Over the summer, I was perusing an article highlighting minority voices in sci-fi and fantasy. N.K. Jeminsin's, The Fifth Season, caught my attention, so I picked up a copy, but I didn't crack the cover until last month. In short, I loved it.
This book has a lot going for it. It's set in a future where Earth is a more volatile habitat. The planet is far more active with earthquakes and volcanos and such, which has presumably wiped our modern societies and cultures out, along with current technologies. Thus, what humans survived rebuilt entirely new communities, though many of our social problems persist. (More on that later) In fact, this culling of the human population due to inhospitable environmental conditions hasn't happened just once, but rather time and time again, to the point that the world has a name for it, a Fifth Season. This setting is both familiar and unfamiliar. Many elements of the setting harken back to pre-industrial human history, while other features are new and exciting, like how people speak of the Earth as if it has a personality and a distinct dislike for humans.
Then there's the "magic." Readers learn early that in this world, some people are born with the power to effect earth, as in the soil and rock. These characters can summon boulders up from the ground, draw heat from the air, and a lot more. Where did this power come from? Did it evolve in humans over the thousands of years between now and when the book is set? All this is unclear. At least through this the first book in the series. But the consequences of this power and the people who have it is a far more engaging idea. In this world, only a small percent of people have this power, and those who don't fear the ones who do. In turn, they abuse them, kill them, enslave them, and force them to live meager lives and to use their powers for the collective when, where, and how they are directed to do so.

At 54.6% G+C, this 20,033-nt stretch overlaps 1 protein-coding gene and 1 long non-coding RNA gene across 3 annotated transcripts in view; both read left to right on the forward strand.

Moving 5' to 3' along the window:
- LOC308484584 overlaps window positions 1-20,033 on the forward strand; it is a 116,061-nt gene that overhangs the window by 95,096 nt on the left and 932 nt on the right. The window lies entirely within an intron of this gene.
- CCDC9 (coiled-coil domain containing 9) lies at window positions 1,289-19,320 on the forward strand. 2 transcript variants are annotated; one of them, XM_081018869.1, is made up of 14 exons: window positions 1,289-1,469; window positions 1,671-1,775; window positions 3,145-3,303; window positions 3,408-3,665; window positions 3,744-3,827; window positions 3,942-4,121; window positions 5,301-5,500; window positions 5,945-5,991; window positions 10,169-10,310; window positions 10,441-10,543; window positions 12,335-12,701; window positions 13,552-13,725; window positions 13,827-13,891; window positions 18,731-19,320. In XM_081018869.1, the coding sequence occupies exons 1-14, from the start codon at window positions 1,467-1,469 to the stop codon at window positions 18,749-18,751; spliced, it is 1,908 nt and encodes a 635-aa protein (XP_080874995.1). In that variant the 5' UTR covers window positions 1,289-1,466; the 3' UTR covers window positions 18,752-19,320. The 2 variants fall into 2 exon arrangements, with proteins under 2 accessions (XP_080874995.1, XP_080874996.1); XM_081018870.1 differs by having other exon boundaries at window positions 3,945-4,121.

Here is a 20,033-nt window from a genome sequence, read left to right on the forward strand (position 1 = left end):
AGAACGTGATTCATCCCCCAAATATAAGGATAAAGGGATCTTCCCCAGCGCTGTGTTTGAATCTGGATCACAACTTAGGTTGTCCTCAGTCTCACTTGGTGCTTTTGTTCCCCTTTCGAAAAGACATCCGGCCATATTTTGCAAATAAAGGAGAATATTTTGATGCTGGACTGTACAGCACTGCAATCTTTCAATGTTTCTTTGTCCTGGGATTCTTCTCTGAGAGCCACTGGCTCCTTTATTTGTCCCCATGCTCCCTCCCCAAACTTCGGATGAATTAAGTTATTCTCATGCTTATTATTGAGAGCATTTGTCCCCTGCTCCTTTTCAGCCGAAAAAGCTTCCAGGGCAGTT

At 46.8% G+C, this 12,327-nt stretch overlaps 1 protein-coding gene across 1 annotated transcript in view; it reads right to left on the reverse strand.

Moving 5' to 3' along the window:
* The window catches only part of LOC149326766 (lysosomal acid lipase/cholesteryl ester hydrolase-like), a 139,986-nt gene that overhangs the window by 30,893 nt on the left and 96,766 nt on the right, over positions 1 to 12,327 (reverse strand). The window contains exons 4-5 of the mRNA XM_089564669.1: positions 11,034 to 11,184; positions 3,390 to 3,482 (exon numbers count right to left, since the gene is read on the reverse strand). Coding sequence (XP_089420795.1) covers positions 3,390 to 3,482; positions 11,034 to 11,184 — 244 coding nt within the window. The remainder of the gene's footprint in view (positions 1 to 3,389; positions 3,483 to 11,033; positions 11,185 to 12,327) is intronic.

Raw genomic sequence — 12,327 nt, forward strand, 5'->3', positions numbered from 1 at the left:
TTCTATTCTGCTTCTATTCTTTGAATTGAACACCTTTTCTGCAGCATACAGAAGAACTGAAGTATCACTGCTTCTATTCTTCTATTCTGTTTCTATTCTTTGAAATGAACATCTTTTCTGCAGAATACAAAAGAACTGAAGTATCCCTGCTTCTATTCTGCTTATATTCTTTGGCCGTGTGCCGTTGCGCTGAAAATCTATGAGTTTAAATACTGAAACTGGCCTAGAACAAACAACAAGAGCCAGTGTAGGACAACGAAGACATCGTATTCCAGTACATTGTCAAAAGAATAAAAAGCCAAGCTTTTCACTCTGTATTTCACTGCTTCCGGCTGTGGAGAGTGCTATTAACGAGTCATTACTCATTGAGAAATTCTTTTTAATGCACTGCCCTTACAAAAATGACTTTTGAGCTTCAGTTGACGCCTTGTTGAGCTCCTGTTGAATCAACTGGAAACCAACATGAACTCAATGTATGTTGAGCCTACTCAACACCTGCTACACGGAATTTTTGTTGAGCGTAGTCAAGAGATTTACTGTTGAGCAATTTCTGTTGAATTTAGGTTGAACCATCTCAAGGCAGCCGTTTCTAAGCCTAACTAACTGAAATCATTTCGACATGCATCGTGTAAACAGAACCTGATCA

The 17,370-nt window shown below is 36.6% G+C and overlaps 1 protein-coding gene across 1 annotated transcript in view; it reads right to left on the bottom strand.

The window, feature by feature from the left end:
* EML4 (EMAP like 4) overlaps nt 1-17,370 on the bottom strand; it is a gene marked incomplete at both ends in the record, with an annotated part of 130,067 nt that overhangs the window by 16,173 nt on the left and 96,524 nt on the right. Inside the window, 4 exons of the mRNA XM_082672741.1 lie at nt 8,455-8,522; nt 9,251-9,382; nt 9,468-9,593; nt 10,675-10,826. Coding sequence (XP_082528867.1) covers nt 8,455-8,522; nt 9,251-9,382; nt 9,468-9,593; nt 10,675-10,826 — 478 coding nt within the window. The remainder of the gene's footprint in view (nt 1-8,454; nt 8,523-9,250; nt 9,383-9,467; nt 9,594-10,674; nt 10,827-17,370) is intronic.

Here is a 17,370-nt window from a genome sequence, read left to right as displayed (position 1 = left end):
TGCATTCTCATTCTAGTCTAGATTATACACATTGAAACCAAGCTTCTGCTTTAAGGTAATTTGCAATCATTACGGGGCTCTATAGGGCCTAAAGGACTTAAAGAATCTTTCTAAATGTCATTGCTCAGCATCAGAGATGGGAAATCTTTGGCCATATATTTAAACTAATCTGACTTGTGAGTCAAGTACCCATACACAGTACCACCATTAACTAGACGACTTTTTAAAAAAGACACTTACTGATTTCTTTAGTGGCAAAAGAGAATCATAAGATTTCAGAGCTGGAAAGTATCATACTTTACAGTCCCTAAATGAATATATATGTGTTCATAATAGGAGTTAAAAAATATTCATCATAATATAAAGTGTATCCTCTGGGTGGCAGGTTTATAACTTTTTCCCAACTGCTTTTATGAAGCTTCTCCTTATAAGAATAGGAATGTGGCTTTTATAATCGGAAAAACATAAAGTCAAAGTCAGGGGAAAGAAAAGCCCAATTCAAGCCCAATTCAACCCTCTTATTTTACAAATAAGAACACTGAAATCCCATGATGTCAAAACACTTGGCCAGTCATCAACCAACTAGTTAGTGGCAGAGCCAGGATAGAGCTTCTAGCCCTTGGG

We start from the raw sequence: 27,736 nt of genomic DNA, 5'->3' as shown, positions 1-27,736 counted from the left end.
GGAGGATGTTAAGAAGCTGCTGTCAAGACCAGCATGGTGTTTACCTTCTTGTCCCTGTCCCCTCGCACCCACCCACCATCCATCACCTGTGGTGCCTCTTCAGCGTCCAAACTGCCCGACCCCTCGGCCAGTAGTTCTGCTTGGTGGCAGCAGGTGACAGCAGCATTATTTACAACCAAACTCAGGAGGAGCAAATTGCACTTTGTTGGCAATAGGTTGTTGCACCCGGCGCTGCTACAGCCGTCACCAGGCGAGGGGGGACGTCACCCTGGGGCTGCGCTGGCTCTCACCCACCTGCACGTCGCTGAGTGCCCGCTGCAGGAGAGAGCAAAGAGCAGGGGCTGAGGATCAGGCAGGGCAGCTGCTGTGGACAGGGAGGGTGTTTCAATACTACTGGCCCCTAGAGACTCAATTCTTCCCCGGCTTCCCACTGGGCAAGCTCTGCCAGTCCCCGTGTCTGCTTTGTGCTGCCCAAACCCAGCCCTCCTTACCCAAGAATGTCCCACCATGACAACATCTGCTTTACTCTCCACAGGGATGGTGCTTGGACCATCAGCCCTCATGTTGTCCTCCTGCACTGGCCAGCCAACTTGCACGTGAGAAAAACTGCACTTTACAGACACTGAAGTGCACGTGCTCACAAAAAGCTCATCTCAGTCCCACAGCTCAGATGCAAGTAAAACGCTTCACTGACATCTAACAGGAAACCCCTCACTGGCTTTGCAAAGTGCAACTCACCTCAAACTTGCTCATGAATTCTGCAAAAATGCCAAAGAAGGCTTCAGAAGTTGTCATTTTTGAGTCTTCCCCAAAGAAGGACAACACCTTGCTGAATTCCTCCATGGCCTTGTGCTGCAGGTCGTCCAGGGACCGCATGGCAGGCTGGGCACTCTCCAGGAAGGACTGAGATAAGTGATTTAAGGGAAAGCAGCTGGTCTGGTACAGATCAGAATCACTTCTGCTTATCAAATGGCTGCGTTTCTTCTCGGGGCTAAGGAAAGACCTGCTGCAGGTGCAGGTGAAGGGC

And of course, there are the characters. The story mostly follows Essun, and jumps between four periods of her life. In many ways, she's lived four very different lives, one as a child hiding a secret, one as a slave of sorts, one as an adult hiding a secret, and more. (No spoilers) As the story jumps points in time, we piece together a complex and riveting story arc, and a plot that doesn't lack in highs, lowes, heartbreaks, and triumphs.
On top of all this wonderful, there are threads of underlying themes and poignant, reflective criticism of our society. (Which great spec fiction often includes.)
Off the top of my head, but not limited to:
· Taking care of the environment so that the environment can provide for us.
· The folly of judging people by their race, religion, or heritage.
· The folly of tribalism.
· The folly of forced labor.
· The folly in gender inequality.
· Cultural ignorance and not being open-minded to people who are different from yourself.
· Struggles with social casts and social mobility.
But the icing on the cake - although there is a supernatural element to the book, it stills calls pseudosciences into criticism as well, which I love, and has been a theme I've tried to feature in my own novels. There are many nods to legit science, particularly geology, which I also relish.
Without a doubt, I'll be reading the rest of Jeminsin's Broken Earth series. I've already started book 2.